Commentary by Robert Perlman on a BBS article by Pepper and Nettle
Socioeconomic disparities in health are persistent, complex, and seemingly intractable problems. Disparities in access to health care play a role but can’t be a major cause of health disparities, since there are prominent disparities in the United Kingdom and other countries with national health services, where the barriers to accessing health care are much lower than in the United States. One of the facile explanations offered by people who wish to deny or minimize the social determinants of disease is to blame the victims. Indeed, poor, marginalized, or disadvantaged people are more likely to engage in unhealthy behaviors—they are more likely to smoke, to use illicit drugs, and to engage in unsafe sex, and they have poorer diets and exercise less than do more privileged people. Last year, Gillian Pepper and Daniel Nettle published a Target Article in Behavioral and Brain Sciences, “The behavioural constellation of deprivation: causes and consequences” (paywall), that turns this “blame the victim” explanation on its head. Peer commentaries and the authors’ responses have recently been posted on the journal’s Web site (paywall). Pepper and Nettle have made a strong argument that socioeconomic disadvantage promotes a cluster of behaviors, which they refer to as “the behavioral constellation of deprivation,” that include savings and financial decisions, and reproductive and childrearing decisions, as well as the unhealthy behaviors mentioned above. All of these behaviors entail tradeoffs between present benefits and future costs. Disadvantaged people discount the costs or benefits of future events, and so are less future-oriented than are more privileged people. Pepper and Nettle argue—again, convincingly—that this temporal discounting by disadvantaged people is a response to the reality that they live in dangerous or unpredictable environments and have less control over their future, and so have a lesser likelihood of securing deferred rewards than do more privileged people. In their view, the behavioral constellation of deprivation represents a “contextually appropriate” (I would say understandable) response to the ecology of poverty and disadvantage.
Pepper and Nettle use extrinsic or uncontrollable mortality risk to illustrate their argument. Extrinsic mortality is clear cut, relatively easy to measure, and definitive—death precludes the possibility of gaining future rewards. Extrinsic mortality is one measure of the dangerousness or uncertainty of the environment and is an important factor in evolutionary life history theory. Populations that suffer high levels of extrinsic mortality evolve fast life courses, in which they discount the value of their long-term survival and fertility, and so devote energy to early growth and reproduction at the expense of bodily maintenance. Moreover, animals have evolved a developmental plasticity that enables us to adjust our life courses in response to the quality of our environment; again, animals that develop in dangerous or unpredictable environment exhibit earlier sexual maturity and reproduction. The behavioral time preferences that Pepper and Nettle discuss develop in concert with the physiological time preferences that have been addressed by life history theory. Since we would expect behavioral predilections and energy allocations to go hand in hand, however, their reference to behavioral and physiological discounting as “a double disinvestment in future health” sounds like an unfortunate relic of Cartesian dualism.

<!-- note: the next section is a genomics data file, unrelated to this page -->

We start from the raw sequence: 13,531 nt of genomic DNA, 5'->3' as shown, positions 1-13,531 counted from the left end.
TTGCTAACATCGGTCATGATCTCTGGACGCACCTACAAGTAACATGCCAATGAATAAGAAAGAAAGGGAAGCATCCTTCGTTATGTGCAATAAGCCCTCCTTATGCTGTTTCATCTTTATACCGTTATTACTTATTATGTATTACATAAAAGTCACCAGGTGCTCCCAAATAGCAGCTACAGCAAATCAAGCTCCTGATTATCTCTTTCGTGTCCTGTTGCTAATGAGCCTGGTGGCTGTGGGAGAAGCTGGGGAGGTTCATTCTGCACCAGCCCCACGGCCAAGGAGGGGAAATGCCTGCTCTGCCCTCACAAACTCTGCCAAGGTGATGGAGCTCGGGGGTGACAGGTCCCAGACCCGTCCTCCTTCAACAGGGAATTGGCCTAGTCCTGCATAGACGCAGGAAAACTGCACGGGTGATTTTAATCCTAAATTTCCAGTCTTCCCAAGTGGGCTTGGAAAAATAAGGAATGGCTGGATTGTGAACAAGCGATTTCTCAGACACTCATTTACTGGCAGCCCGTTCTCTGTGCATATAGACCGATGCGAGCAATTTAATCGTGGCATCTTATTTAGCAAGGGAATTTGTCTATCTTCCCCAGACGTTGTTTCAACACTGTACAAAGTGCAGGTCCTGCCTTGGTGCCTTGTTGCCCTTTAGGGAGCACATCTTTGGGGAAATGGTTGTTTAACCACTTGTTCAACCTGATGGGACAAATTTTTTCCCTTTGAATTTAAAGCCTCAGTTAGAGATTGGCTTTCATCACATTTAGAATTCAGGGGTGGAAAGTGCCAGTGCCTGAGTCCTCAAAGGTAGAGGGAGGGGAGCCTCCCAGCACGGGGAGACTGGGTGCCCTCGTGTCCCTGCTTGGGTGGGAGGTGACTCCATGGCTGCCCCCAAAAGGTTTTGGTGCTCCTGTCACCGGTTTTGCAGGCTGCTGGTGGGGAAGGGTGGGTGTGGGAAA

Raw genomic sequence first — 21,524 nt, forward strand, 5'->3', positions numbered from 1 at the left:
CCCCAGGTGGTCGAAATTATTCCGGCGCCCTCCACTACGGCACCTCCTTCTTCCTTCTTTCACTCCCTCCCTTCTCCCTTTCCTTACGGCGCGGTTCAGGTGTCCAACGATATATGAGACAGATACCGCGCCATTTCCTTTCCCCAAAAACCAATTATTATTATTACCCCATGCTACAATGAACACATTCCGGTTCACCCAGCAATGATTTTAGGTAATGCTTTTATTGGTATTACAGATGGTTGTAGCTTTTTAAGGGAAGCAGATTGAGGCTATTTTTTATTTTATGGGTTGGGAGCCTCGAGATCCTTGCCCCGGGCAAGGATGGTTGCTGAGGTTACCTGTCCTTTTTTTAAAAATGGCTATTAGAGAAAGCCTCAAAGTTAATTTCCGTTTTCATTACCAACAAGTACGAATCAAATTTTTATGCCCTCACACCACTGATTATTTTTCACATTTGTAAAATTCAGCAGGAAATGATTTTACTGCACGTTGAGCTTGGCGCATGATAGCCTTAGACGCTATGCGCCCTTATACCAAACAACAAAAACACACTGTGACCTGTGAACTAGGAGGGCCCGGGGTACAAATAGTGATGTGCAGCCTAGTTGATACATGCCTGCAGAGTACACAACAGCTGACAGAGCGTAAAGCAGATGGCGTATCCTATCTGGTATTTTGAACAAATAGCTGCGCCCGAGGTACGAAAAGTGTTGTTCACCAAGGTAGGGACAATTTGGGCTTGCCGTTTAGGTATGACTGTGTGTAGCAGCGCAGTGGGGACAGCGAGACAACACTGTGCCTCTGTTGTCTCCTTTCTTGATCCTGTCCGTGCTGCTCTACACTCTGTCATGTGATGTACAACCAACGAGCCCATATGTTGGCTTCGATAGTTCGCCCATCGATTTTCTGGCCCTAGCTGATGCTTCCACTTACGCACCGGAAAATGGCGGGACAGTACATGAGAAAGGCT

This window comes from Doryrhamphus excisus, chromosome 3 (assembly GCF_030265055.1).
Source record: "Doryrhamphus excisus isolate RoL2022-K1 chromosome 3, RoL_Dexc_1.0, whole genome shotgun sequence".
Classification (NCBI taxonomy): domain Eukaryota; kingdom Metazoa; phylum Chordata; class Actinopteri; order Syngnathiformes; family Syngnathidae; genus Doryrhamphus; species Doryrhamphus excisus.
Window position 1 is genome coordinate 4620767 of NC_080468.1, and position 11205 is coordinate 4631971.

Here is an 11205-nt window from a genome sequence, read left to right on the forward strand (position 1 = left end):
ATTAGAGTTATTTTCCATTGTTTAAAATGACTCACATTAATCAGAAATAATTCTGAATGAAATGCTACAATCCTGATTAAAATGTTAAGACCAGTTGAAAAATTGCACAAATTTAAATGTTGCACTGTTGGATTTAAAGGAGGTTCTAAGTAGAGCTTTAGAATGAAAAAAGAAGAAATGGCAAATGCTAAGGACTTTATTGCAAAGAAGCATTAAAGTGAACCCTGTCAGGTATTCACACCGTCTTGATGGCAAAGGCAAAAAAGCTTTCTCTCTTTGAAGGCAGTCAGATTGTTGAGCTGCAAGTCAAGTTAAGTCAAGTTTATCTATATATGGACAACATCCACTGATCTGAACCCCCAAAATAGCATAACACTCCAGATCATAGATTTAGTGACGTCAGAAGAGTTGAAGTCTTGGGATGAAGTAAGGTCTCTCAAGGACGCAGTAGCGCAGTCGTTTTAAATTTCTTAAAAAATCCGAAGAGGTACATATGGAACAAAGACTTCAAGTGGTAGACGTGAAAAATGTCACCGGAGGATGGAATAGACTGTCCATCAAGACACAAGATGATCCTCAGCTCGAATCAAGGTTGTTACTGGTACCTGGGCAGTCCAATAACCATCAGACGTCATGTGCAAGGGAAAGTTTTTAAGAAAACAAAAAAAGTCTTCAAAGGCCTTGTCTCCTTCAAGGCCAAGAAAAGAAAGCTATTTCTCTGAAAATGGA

If the behavioral constellation of deprivation were only a short-term response to deprivation, it would be damaging enough. But Pepper and Nettle go on to show how these behaviors become embedded during development, such that small initial differences produce larger disparities later in life, and they discuss feedback mechanisms that result in the intergenerational transmission of these behaviors. The idea that deprivation can lead to the intergenerational transmission of poor health and shorter life expectancies is one of the most important—and disturbing—implications of their work. It may take several generations to undo the consequences of poverty. On the other hand, their analysis suggests that creating environments in which disadvantaged people are safer and more secure will improve health even in the face of socioeconomic disparities.
There is more that I wish Pepper and Nettle had done. For example, women suffer much lower rates of death by homicide than do men, and socioeconomic gradients in health are shallower for women than for men. Do women and girls show different degrees of temporal discounting than do men and boys? And I wish they had cited Aristotle, who was the first person to distinguish between extrinsic and intrinsic causes of death. But these are quibbles. What Pepper and Nettle have demonstrated is that, instead of blaming disadvantaged or marginalized people for their unhealthy behaviors and their poor health, we should recognize that we, privileged people who have more control over our lives, our futures, and our communities, have constructed a niche in which disadvantaged people are predisposed to short, unhealthy, and, all too often, unfulfilling lives. If we care about socioeconomic disparities in health, we have to acknowledge our responsibility in creating an environment that maintains these disparities and seek ways to ameliorate these problems. And that is plenty for one article!